It took me about ten minutes of searching to find the ticket counter. There was a huge lineup with people taking numbers and standing around in clumps. I don't do lineups, so I just left, figuring I would come back first thing this morning. This morning it occurred to me that perhaps I should go to a travel agent instead and ask what is the best way to get to Bologna? Using the internet I found the closest travel agent to where I am and walked there. Apparently it does not exist any more! Then it occurred to me that people don't use travel agents any more! Why didn't I think of this sooner? I guess it is because where I live, we still preserve some traditional practices. I always use a local travel agent as I like dealing with a person face to face. But over here, that is probably just impractical. So I went back on the internet and ended up buying a plane ticket, return, to Bologna from Ryanair, along with reserving a hotel room. Very easy and very quick. Now, if only I could figure out a way to print out my boarding pass without a printer!!
So, after all that, I figured it was definitely time for breakfast! In Spain, one eats breakfast in a bar. There is a bar roughly every half-block and they are not like bars in Canada. Growing up in British Columbia I remember things like separate entrances for men and women. The bars, called "beer parlours" served, of course, beer, and they were dark pits of iniquity with architecture to match. Not so in Spain. The "bar" I had breakfast in this morning is bright and airy and, at 10:30, full of people, families, having breakfast:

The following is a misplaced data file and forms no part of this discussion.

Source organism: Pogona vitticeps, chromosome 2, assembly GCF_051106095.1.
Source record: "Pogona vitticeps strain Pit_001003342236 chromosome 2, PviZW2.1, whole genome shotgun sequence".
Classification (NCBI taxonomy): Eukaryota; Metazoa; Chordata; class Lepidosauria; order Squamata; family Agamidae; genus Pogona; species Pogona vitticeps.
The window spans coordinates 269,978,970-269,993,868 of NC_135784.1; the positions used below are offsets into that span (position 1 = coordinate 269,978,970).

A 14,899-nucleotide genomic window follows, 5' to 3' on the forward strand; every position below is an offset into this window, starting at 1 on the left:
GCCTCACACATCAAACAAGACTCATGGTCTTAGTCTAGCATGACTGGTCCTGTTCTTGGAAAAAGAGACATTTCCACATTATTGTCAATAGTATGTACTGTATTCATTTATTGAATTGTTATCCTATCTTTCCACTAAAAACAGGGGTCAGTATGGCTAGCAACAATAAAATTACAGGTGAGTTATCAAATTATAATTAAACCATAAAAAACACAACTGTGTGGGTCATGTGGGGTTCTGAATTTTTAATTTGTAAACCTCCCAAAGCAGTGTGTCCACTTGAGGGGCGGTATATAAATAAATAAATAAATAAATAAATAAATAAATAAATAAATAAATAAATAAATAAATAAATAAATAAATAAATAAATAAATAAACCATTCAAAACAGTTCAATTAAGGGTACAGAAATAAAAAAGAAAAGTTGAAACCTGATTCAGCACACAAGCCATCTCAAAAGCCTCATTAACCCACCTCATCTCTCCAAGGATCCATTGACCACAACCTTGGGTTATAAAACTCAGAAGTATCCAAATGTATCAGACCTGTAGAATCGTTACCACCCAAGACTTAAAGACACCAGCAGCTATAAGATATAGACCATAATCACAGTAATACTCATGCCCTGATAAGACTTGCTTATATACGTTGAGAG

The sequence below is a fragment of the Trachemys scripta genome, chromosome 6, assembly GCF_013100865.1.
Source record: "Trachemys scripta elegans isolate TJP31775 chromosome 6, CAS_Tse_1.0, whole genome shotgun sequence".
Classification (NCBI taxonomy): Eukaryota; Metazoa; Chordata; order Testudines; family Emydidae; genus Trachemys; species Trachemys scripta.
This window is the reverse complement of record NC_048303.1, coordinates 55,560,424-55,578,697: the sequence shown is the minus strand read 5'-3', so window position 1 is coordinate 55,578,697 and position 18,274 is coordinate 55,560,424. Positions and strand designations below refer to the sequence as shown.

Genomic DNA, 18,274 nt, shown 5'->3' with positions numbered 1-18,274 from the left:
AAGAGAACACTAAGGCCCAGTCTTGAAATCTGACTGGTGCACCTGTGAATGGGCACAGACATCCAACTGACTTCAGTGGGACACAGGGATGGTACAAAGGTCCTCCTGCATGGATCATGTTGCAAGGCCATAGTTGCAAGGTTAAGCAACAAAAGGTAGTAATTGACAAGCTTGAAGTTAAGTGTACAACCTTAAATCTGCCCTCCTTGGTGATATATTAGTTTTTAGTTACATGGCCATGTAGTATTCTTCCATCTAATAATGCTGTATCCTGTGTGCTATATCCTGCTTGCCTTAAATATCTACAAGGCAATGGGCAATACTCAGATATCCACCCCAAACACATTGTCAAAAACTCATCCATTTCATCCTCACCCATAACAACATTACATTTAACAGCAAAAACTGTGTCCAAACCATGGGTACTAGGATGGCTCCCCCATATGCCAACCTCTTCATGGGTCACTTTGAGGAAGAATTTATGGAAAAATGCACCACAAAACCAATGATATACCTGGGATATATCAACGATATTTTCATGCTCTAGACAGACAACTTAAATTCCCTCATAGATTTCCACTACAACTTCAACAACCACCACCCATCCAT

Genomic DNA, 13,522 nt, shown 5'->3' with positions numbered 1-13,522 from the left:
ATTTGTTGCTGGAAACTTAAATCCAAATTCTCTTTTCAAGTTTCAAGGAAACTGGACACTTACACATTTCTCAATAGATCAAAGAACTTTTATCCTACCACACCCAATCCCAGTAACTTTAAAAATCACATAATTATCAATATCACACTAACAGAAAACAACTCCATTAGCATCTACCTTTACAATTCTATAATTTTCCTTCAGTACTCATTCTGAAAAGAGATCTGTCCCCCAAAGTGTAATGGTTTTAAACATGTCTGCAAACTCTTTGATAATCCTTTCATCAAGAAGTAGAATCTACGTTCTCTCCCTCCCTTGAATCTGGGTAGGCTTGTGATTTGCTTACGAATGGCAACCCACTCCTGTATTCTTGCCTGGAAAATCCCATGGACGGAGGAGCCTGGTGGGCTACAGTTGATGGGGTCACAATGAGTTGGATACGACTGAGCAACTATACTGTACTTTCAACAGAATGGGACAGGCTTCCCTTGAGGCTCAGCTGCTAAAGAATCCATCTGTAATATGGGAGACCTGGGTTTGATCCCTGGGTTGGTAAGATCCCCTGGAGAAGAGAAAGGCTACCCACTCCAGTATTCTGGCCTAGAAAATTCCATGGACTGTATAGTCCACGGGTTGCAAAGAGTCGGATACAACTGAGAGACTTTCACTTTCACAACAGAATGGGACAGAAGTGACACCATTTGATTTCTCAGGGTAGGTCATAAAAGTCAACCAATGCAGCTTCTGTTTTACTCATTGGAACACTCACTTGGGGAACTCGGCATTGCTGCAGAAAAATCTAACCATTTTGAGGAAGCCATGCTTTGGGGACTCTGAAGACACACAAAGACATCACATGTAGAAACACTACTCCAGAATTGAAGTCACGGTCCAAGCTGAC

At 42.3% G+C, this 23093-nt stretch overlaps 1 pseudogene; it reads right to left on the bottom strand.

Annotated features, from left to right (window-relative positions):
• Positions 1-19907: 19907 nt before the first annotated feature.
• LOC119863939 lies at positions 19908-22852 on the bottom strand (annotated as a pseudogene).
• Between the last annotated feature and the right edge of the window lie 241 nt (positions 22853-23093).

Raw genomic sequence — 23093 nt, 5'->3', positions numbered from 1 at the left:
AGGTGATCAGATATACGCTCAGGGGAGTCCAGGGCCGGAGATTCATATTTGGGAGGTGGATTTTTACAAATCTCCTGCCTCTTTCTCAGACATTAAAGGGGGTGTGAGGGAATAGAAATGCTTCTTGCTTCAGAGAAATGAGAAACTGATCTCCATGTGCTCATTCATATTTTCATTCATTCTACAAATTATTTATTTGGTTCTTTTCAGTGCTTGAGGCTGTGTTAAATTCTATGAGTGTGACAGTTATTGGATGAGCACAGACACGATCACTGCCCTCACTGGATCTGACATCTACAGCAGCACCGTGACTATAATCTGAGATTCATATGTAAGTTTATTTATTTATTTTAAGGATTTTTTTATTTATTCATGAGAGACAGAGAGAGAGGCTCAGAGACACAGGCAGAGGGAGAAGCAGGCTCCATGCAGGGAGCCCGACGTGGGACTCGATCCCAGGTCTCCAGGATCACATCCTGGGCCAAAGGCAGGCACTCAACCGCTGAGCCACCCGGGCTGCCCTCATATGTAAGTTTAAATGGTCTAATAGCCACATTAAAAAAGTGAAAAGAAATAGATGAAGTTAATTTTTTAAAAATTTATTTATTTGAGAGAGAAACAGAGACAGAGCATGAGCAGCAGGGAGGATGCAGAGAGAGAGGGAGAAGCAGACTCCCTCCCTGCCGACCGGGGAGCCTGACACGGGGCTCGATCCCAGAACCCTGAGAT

You will notice that there are children! Lots of them, in fact. At least half the people in the bar were underage, ranging from toddlers to teens. And while there were certainly lots of bottles on display, pretty well everyone was drinking coffee or orange juice. Mind you, it is not unusual to have beer with breakfast:
As you can see on the side, this is the breakfast menu. There are also smaller plates:
English people would not be able to cope: no tea anywhere!
The appropriate envoi would seem to be "Tea for Two" arranged by Dmitri Shostakovich. As we learn from the note on YouTube:
In 1927 Nilolai Malko challenged Shostakovich to do a orchestral version in just only one hour, but Shostakovich only needed 45 minutes... even if he only could listen to this song once... This orchestration was first performed in 1928 but with the name of Tahití Trot, part of Shostakovich´s ballet, The golden age.